Preprint Article Version 1 Preserved in Portico This version is not peer-reviewed

The differences between the Connor–Davidson Resilience Scale and the Brief Resilience Scale When Assessing Resilience: Confirmatory Factor Analysis and Predictive Effects

Version 1 : Received: 30 December 2021 / Approved: 4 January 2022 / Online: 4 January 2022 (12:34:37 CET)

How to cite: Ye, Y.; Wu, C.; Yang, C. The differences between the Connor–Davidson Resilience Scale and the Brief Resilience Scale When Assessing Resilience: Confirmatory Factor Analysis and Predictive Effects. Preprints 2022, 2022010006 (doi: 10.20944/preprints202201.0006.v1). Ye, Y.; Wu, C.; Yang, C. The differences between the Connor–Davidson Resilience Scale and the Brief Resilience Scale When Assessing Resilience: Confirmatory Factor Analysis and Predictive Effects. Preprints 2022, 2022010006 (doi: 10.20944/preprints202201.0006.v1).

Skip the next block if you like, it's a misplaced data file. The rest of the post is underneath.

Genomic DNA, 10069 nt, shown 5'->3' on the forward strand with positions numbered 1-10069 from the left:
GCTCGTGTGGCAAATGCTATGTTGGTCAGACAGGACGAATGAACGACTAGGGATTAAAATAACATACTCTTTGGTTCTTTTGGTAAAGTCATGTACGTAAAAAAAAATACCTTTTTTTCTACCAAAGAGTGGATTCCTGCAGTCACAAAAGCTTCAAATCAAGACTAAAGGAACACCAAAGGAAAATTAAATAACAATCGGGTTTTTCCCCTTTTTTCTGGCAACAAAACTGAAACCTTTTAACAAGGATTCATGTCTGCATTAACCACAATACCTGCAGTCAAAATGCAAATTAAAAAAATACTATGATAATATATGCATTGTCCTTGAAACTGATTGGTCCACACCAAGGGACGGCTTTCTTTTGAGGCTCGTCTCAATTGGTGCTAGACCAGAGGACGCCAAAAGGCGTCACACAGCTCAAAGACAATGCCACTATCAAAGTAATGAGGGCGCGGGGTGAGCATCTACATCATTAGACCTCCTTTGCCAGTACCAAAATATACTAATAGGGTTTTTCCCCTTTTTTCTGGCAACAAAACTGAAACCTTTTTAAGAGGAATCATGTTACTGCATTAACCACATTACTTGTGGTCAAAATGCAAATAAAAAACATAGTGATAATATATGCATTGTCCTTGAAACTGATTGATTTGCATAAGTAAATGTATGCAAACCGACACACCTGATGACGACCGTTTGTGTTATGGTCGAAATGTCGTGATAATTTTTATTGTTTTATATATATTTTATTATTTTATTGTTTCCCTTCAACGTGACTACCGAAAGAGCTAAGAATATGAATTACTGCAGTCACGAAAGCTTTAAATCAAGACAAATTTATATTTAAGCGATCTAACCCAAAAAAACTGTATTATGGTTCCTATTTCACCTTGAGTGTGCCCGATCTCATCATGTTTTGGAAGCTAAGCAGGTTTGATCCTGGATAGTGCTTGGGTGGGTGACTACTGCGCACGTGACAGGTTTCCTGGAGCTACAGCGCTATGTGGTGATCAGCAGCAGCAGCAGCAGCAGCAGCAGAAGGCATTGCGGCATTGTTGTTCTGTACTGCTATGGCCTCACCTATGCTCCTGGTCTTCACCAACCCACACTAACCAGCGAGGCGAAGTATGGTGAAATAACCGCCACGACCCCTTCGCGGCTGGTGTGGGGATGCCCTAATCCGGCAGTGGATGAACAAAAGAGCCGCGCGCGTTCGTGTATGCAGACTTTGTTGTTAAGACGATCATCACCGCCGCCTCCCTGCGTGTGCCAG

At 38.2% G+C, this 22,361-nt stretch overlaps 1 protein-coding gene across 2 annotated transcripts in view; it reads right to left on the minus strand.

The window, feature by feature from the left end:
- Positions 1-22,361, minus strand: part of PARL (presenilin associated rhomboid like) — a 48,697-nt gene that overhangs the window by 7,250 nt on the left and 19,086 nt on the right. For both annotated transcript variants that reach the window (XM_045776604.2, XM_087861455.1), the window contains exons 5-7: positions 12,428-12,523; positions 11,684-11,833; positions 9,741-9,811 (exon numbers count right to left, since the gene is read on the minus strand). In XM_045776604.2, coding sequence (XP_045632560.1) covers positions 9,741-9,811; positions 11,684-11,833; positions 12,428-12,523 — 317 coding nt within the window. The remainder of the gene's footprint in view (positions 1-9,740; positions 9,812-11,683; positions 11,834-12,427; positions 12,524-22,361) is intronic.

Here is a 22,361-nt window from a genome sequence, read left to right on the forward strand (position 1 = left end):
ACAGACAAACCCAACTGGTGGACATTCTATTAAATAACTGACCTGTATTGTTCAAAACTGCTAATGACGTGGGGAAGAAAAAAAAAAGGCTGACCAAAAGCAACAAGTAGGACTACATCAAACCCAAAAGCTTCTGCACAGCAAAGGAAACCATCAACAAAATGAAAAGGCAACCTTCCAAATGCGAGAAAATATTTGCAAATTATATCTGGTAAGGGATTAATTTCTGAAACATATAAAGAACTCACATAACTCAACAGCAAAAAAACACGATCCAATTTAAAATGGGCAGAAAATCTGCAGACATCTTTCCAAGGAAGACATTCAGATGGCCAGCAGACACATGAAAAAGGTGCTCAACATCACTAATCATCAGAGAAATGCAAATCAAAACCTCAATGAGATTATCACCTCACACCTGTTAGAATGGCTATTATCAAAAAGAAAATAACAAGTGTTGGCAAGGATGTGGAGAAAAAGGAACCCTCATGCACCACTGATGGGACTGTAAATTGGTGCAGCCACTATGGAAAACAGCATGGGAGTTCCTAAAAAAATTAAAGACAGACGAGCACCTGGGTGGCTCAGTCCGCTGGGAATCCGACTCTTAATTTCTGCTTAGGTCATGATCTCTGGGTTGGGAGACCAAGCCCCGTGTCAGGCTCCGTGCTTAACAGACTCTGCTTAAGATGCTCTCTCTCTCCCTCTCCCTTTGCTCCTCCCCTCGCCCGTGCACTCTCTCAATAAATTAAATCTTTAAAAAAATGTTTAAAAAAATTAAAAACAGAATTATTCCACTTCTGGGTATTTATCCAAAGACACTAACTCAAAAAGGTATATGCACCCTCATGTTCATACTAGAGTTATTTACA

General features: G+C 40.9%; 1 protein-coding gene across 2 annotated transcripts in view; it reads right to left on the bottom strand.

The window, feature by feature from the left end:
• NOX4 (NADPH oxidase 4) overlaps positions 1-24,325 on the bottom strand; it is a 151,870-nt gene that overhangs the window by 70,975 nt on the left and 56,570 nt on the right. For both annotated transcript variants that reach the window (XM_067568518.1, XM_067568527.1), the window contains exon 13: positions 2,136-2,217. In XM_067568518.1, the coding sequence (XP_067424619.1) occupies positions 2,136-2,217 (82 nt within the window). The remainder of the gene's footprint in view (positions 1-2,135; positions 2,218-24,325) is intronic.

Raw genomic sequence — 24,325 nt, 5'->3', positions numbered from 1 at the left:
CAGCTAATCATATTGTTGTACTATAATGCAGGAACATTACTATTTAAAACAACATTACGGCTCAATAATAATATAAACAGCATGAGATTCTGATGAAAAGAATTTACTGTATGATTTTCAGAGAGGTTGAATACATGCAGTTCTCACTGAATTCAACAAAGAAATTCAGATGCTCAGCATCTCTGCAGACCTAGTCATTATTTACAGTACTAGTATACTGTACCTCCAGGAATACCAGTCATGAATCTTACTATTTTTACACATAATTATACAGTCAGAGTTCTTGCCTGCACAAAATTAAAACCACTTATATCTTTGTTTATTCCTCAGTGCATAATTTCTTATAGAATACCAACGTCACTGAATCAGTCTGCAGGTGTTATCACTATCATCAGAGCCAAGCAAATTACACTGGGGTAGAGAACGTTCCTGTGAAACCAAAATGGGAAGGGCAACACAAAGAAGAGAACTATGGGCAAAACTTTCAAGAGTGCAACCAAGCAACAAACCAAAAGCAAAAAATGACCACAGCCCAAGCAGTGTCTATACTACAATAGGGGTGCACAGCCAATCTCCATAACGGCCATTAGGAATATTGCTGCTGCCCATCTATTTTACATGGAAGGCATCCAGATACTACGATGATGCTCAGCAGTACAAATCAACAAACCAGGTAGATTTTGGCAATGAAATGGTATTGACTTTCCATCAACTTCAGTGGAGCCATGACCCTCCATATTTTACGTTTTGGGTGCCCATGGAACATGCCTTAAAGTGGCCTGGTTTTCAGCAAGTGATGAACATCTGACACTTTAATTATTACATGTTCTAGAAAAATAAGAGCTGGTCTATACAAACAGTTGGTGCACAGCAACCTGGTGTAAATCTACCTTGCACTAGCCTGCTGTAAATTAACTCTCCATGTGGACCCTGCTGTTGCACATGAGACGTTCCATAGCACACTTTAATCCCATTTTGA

Abstract

The Connor–Davidson Resilience Scale (CD-RISC) and the Brief Resilience Scale (BRS) are two widely used scales to measure resilience. Although both scales seek to assess an individual’s ability to recover from and adapt to disruptions or stressful events, they may capture different aspects of resilience. While the CD-RISC focuses on resources that can help individuals recover from and adapt to disruptions or stressful events, the BRS directly measures one’s ability to bounce back or be resilient. The aim of this study is to empirically examine the differences between the CD-RISC and the BRS. Two samples (n = 202, 246) consisting of undergraduate students from Taiwan were used. The results of confirmatory factor analysis show that the CD-RISC and the BRS are highly correlated but still distinct. The results of regression analyses show that the CD-RISC and the BRS have unique predictive effects on depression and life satisfaction. The research findings suggest that the CD-RISC and the BRS capture different aspects of resilience. For future research on resilience, researchers should pay attention to the differences between these scales and choose the one that most closely fits their research purpose.

Keywords

resilience; Connor-Davidson Resilience Scale; Brief Resilience Scale; depression; life satisfaction; confirmatory factor analysis

Subject

BEHAVIORAL SCIENCES, Social Psychology

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